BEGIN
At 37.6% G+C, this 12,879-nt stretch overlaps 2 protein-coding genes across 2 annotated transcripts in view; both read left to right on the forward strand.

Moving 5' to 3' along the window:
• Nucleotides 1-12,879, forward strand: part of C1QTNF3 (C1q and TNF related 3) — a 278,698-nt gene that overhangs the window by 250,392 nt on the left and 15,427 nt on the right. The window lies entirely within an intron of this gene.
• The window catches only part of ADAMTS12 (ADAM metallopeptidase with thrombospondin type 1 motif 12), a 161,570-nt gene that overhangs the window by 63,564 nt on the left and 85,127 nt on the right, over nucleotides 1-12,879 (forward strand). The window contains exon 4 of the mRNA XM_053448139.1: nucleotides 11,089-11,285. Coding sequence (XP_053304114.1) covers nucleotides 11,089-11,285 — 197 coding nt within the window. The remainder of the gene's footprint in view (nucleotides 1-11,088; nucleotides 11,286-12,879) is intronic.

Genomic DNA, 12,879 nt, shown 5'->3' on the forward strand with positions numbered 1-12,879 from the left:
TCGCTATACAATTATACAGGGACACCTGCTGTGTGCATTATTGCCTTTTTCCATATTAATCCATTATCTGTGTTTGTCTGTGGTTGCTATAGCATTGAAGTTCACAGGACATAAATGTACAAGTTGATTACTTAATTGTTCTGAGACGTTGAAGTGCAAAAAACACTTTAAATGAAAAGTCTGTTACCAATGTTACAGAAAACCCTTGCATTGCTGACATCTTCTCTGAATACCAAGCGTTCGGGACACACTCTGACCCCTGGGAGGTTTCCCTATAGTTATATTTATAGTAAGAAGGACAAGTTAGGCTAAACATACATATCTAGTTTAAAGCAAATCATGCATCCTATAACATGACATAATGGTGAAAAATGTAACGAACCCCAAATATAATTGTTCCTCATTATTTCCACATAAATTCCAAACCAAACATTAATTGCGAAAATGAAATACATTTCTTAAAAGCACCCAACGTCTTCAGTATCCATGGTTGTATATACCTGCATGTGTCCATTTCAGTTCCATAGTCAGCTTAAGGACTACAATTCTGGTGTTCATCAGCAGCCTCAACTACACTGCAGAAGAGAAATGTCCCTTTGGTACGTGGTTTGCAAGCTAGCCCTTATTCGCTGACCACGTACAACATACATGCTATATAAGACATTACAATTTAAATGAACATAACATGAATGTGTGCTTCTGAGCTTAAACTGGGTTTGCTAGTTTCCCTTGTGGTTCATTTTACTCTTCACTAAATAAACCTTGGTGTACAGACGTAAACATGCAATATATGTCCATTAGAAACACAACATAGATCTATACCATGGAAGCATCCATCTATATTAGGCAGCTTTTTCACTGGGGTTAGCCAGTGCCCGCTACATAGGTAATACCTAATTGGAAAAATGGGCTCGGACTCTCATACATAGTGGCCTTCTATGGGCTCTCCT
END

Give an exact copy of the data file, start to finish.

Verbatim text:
At 37.6% G+C, this 12,879-nt stretch overlaps 2 protein-coding genes across 2 annotated transcripts in view; both read left to right on the forward strand.

Moving 5' to 3' along the window:
• Nucleotides 1-12,879, forward strand: part of C1QTNF3 (C1q and TNF related 3) — a 278,698-nt gene that overhangs the window by 250,392 nt on the left and 15,427 nt on the right. The window lies entirely within an intron of this gene.
• The window catches only part of ADAMTS12 (ADAM metallopeptidase with thrombospondin type 1 motif 12), a 161,570-nt gene that overhangs the window by 63,564 nt on the left and 85,127 nt on the right, over nucleotides 1-12,879 (forward strand). The window contains exon 4 of the mRNA XM_053448139.1: nucleotides 11,089-11,285. Coding sequence (XP_053304114.1) covers nucleotides 11,089-11,285 — 197 coding nt within the window. The remainder of the gene's footprint in view (nucleotides 1-11,088; nucleotides 11,286-12,879) is intronic.

Genomic DNA, 12,879 nt, shown 5'->3' on the forward strand with positions numbered 1-12,879 from the left:
TCGCTATACAATTATACAGGGACACCTGCTGTGTGCATTATTGCCTTTTTCCATATTAATCCATTATCTGTGTTTGTCTGTGGTTGCTATAGCATTGAAGTTCACAGGACATAAATGTACAAGTTGATTACTTAATTGTTCTGAGACGTTGAAGTGCAAAAAACACTTTAAATGAAAAGTCTGTTACCAATGTTACAGAAAACCCTTGCATTGCTGACATCTTCTCTGAATACCAAGCGTTCGGGACACACTCTGACCCCTGGGAGGTTTCCCTATAGTTATATTTATAGTAAGAAGGACAAGTTAGGCTAAACATACATATCTAGTTTAAAGCAAATCATGCATCCTATAACATGACATAATGGTGAAAAATGTAACGAACCCCAAATATAATTGTTCCTCATTATTTCCACATAAATTCCAAACCAAACATTAATTGCGAAAATGAAATACATTTCTTAAAAGCACCCAACGTCTTCAGTATCCATGGTTGTATATACCTGCATGTGTCCATTTCAGTTCCATAGTCAGCTTAAGGACTACAATTCTGGTGTTCATCAGCAGCCTCAACTACACTGCAGAAGAGAAATGTCCCTTTGGTACGTGGTTTGCAAGCTAGCCCTTATTCGCTGACCACGTACAACATACATGCTATATAAGACATTACAATTTAAATGAACATAACATGAATGTGTGCTTCTGAGCTTAAACTGGGTTTGCTAGTTTCCCTTGTGGTTCATTTTACTCTTCACTAAATAAACCTTGGTGTACAGACGTAAACATGCAATATATGTCCATTAGAAACACAACATAGATCTATACCATGGAAGCATCCATCTATATTAGGCAGCTTTTTCACTGGGGTTAGCCAGTGCCCGCTACATAGGTAATACCTAATTGGAAAAATGGGCTCGGACTCTCATACATAGTGGCCTTCTATGGGCTCTCCT